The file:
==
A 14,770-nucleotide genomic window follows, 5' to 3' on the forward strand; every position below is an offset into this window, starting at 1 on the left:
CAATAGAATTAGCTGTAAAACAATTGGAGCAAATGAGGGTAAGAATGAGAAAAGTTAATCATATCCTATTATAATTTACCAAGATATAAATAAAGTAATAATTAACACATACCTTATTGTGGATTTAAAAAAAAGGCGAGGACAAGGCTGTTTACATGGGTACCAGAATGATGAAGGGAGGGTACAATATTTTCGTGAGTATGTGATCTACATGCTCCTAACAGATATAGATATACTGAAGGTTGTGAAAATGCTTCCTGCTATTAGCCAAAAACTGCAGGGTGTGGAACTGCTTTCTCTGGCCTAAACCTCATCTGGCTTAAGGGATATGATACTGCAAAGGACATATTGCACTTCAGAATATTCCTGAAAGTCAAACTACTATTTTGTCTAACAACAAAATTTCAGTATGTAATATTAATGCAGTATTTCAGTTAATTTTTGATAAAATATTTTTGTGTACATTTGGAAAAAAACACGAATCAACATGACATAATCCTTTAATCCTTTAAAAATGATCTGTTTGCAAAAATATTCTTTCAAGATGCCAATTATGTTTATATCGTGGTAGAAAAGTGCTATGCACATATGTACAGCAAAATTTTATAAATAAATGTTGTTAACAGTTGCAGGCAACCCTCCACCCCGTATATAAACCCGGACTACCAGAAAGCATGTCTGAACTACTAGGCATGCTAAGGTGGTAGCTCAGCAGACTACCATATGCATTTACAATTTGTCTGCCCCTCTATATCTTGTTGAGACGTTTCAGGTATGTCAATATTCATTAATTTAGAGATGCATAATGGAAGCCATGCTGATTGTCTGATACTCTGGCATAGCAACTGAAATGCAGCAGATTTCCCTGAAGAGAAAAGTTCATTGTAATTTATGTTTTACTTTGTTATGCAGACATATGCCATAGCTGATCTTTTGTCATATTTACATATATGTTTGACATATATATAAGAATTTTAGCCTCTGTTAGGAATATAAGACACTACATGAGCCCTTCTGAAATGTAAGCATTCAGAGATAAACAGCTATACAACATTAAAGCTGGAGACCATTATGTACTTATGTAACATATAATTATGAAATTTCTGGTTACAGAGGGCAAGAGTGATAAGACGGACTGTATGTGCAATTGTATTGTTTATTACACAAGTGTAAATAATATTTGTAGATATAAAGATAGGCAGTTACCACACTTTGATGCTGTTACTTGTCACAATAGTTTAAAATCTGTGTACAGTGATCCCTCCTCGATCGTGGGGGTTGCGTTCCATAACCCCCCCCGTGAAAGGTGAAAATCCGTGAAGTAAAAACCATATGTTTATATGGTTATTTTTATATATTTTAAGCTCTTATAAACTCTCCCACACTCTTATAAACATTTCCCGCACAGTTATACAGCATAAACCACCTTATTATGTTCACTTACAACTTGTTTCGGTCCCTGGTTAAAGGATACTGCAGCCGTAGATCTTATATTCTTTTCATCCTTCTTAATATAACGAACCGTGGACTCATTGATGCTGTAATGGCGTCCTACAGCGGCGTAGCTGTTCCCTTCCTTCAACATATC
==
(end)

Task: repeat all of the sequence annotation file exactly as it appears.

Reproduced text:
A 14,770-nucleotide genomic window follows, 5' to 3' on the forward strand; every position below is an offset into this window, starting at 1 on the left:
CAATAGAATTAGCTGTAAAACAATTGGAGCAAATGAGGGTAAGAATGAGAAAAGTTAATCATATCCTATTATAATTTACCAAGATATAAATAAAGTAATAATTAACACATACCTTATTGTGGATTTAAAAAAAAGGCGAGGACAAGGCTGTTTACATGGGTACCAGAATGATGAAGGGAGGGTACAATATTTTCGTGAGTATGTGATCTACATGCTCCTAACAGATATAGATATACTGAAGGTTGTGAAAATGCTTCCTGCTATTAGCCAAAAACTGCAGGGTGTGGAACTGCTTTCTCTGGCCTAAACCTCATCTGGCTTAAGGGATATGATACTGCAAAGGACATATTGCACTTCAGAATATTCCTGAAAGTCAAACTACTATTTTGTCTAACAACAAAATTTCAGTATGTAATATTAATGCAGTATTTCAGTTAATTTTTGATAAAATATTTTTGTGTACATTTGGAAAAAAACACGAATCAACATGACATAATCCTTTAATCCTTTAAAAATGATCTGTTTGCAAAAATATTCTTTCAAGATGCCAATTATGTTTATATCGTGGTAGAAAAGTGCTATGCACATATGTACAGCAAAATTTTATAAATAAATGTTGTTAACAGTTGCAGGCAACCCTCCACCCCGTATATAAACCCGGACTACCAGAAAGCATGTCTGAACTACTAGGCATGCTAAGGTGGTAGCTCAGCAGACTACCATATGCATTTACAATTTGTCTGCCCCTCTATATCTTGTTGAGACGTTTCAGGTATGTCAATATTCATTAATTTAGAGATGCATAATGGAAGCCATGCTGATTGTCTGATACTCTGGCATAGCAACTGAAATGCAGCAGATTTCCCTGAAGAGAAAAGTTCATTGTAATTTATGTTTTACTTTGTTATGCAGACATATGCCATAGCTGATCTTTTGTCATATTTACATATATGTTTGACATATATATAAGAATTTTAGCCTCTGTTAGGAATATAAGACACTACATGAGCCCTTCTGAAATGTAAGCATTCAGAGATAAACAGCTATACAACATTAAAGCTGGAGACCATTATGTACTTATGTAACATATAATTATGAAATTTCTGGTTACAGAGGGCAAGAGTGATAAGACGGACTGTATGTGCAATTGTATTGTTTATTACACAAGTGTAAATAATATTTGTAGATATAAAGATAGGCAGTTACCACACTTTGATGCTGTTACTTGTCACAATAGTTTAAAATCTGTGTACAGTGATCCCTCCTCGATCGTGGGGGTTGCGTTCCATAACCCCCCCCGTGAAAGGTGAAAATCCGTGAAGTAAAAACCATATGTTTATATGGTTATTTTTATATATTTTAAGCTCTTATAAACTCTCCCACACTCTTATAAACATTTCCCGCACAGTTATACAGCATAAACCACCTTATTATGTTCACTTACAACTTGTTTCGGTCCCTGGTTAAAGGATACTGCAGCCGTAGATCTTATATTCTTTTCATCCTTCTTAATATAACGAACCGTGGACTCATTGATGCTGTAATGGCGTCCTACAGCGGCGTAGCTGTTCCCTTCCTTCAACATATC